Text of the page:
Mission Sargassum 2019

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Sargassum seaweed: Nightmare of the Caribbean

Since 2011 a scientific mystery drifting silently in the Atlantic has been transformed into a major environmental problem in the Lesser Antilles islands. Huge quantities of sargassum seaweed from the tropical Atlantic (hundreds of km2) are beaching on the coasts of the small islands in the Antilles archipelago, blocking harbours and making some beaches inaccessible.

This seaweed, which floats on the surface of the ocean, has been appearing in the western Atlantic in amounts never recorded before 2011. Thousands of tonnes of the seaweed has arrived on beaches and in bays, where it accumulates and then decomposes releasing hydrogen sulfide, an irritant gas which is extremely harmful to health.

Along the coast, sargassum seaweed may cover several hundred m2 on the surface of the water, suffocating the marine environment and killing many organisms which have little or no mobility. In many cases these heaps of seaweed, which can be more than one metre thick, also prevent adult turtles from laying their eggs on the landward side of the beach, and also stop baby turtles from returning to the sea soon after they hatch.

Stranded seaweed is doing serious damage to the economy of many countries in the Caribbean, with impacts on tourism and fishing, and also on public health.

In the open Atlantic, however, sargassum seaweed represents an amazing ecosystem, supporting closely linked biodiversity and forming the base of a whole food chain extending from seaweed up to large pelagic fish such as tuna.

It is absolutely essential to identify the origin of this phenomenon so that we can predict large-scale strandings of the seaweed. The KBF Canada Foundation, Opérations OSCAR and a scientific partner called Nova Blue have therefore come together to work on a project entitled “Mission Sargassum 2019”. This unique and innovative collaboration is the first large-scale campaign to make it possible to gain a better understanding of this new environmental phenomenon and take steps to prevent it.

Come on board with us now for this scientific adventure.

Predicting large-scale stranding of sargassum seaweed in the Lesser Antilles.

From April to July 2019 an aircraft manned by a team of researchers will overfly areas of the Atlantic ocean near the Lesser Antilles to carry out the first large-scale scientific campaign aimed at improving prediction of large-scale sargassum seaweed stranding event.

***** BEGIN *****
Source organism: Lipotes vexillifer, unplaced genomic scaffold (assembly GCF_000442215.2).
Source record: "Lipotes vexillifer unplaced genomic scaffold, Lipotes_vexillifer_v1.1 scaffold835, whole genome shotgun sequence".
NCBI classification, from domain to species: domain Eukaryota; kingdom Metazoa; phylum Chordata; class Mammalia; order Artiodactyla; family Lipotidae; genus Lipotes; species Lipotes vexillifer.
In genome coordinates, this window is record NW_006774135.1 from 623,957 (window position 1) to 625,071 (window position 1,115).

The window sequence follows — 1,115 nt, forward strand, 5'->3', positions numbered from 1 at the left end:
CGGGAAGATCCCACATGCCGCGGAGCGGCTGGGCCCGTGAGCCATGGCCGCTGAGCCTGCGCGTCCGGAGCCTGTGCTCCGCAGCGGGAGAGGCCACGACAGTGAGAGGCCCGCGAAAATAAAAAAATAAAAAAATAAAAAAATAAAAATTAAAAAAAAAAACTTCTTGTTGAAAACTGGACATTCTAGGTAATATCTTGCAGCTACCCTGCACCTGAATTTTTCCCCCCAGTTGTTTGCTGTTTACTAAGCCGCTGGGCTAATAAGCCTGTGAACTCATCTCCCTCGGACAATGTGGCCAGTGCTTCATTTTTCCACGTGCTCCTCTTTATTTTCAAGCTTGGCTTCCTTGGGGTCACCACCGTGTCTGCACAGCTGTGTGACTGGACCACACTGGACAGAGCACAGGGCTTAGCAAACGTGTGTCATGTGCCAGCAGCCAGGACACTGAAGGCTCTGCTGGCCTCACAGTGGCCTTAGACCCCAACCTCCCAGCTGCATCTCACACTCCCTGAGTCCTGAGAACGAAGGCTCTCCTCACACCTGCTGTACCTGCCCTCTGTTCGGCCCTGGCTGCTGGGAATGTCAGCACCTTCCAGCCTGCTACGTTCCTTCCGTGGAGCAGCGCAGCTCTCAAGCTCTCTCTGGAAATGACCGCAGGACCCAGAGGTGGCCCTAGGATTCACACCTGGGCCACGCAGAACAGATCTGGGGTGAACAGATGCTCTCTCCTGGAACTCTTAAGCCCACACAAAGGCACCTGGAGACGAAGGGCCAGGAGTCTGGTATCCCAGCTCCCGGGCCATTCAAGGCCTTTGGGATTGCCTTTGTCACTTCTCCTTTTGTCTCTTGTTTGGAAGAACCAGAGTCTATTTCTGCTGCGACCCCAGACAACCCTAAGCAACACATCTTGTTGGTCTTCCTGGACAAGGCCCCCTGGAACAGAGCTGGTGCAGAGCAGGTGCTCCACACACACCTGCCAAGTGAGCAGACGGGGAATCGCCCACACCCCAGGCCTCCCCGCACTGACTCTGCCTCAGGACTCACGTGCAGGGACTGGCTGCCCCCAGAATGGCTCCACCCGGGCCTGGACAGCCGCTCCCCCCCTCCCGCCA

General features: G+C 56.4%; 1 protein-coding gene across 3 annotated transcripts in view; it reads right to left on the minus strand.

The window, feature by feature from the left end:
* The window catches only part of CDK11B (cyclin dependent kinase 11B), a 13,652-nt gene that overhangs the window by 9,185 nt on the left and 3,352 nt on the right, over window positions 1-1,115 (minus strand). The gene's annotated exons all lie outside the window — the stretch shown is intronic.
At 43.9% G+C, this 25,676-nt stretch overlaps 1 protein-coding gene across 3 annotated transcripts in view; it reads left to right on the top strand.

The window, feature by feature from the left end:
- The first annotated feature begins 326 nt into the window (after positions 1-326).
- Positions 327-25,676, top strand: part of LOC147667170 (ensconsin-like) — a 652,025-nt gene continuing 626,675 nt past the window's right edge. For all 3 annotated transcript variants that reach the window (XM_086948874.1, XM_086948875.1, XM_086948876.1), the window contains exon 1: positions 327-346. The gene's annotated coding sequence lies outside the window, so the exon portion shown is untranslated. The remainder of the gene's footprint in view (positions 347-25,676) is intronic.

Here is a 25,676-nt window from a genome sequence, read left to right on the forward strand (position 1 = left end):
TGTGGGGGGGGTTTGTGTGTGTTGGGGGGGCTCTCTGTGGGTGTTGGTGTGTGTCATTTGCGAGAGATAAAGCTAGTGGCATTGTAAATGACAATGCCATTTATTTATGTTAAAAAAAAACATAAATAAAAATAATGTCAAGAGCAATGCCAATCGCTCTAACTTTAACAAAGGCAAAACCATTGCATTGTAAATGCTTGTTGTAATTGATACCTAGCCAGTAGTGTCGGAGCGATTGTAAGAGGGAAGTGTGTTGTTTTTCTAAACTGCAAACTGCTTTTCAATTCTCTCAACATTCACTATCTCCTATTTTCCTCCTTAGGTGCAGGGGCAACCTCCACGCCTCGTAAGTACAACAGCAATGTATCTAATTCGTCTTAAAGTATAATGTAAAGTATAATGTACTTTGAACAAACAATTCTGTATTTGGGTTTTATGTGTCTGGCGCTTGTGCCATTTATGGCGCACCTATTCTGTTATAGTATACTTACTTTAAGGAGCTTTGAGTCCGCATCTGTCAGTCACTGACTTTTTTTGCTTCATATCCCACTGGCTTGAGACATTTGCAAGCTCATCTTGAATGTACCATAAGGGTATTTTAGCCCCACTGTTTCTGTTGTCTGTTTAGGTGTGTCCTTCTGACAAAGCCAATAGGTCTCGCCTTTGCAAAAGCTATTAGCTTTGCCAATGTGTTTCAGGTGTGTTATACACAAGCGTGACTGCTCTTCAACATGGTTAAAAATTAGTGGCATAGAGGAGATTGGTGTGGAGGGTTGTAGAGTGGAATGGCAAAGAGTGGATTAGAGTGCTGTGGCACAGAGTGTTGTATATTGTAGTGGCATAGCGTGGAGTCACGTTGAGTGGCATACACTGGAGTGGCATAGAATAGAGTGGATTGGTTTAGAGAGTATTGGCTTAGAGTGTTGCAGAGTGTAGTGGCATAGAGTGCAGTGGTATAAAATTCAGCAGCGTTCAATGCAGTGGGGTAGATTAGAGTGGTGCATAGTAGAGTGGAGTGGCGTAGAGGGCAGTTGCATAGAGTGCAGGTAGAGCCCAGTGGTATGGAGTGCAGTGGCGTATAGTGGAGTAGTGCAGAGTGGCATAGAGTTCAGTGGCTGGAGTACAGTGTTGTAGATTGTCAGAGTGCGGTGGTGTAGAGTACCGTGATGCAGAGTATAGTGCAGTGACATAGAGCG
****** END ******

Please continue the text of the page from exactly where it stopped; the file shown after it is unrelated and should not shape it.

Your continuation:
They will also collect data in the open sea, with the aim of improving research into the origin of these influxes of sargassum, which are unprecedented in this region.

 

Impact

Our mission will gather fundamental data on the location and extent of the sargassum seaweed. This data will be processed by the scientists and compared with satellite data. The database will be used to refine the drift algorithms which are used to predict stranding events.  The four to five day stranding forecast will allow local inhabitants to develop initiatives to protect themselves from stranding events, while also allowing local authorities to take the necessary action to mobilise resources for cleaning and collection of stranded seaweed.

The results will be published and made available to the public.

Precise and almost daily monitoring of drifting sargassum banks will allow us to improve the accuracy of prediction tools and reduce the uncertainty associated with the impact zone in the Antilles.

 

Partners

Opérations OSCAR is a Canadian non- governmental organisation which is aware of the rapid changes taking place in our climate and affecting biodiversity.  Due to the pace of these changes, scientists are having to push back some increasingly complex boundaries.  Thanks to its fully-equipped research aircraft and its scientific partners, Opérations OSCAR is allowing us to reveal new challenges every day that will help us to understand what tomorrow will be like.

Scientific partner: Nova Blue Environment is an agency that conducts research and provides advice and expertise on the tropical marine environment. Its Managing Director, Jean-Philippe Maréchal DSc PhD, has 15 years of experience in current  environmental issues and is experienced in the use of the relevant scientific and technological tools. A lot of work has been done since 2011 on the problem of sargassum in the equatorial Atlantic.

 

Financial needs

  • Hire of scientific equipment. Supercomputer, multi-spectral camera, polarising camera.
  • Maintenance of the aircraft carrying out the mission over three months.
  • Accommodation for a team of six people for three months
  • Equipment transport logistics

 

How to support this project?

By credit card: At the top right of this page, indicate the amount you wish to donate, and make the donation online by credit card. Simple and fast!

By check: Mail the check to the KBF CANADA Foundation, mention Project F602 –Mission Sargassum’ in the ‘For’ section and send it to: KBF Foundation CANADA, 1 Place Ville Marie, Suite 1670, MONTREAL, QC, H3B 2B6 – CANADA.

By Direct Deposit: Send an email to the KBF CANADA Foundation info@kbfcanada.ca or call +1 514.481.2000.

All donations are eligible for a tax receipt in Canada.

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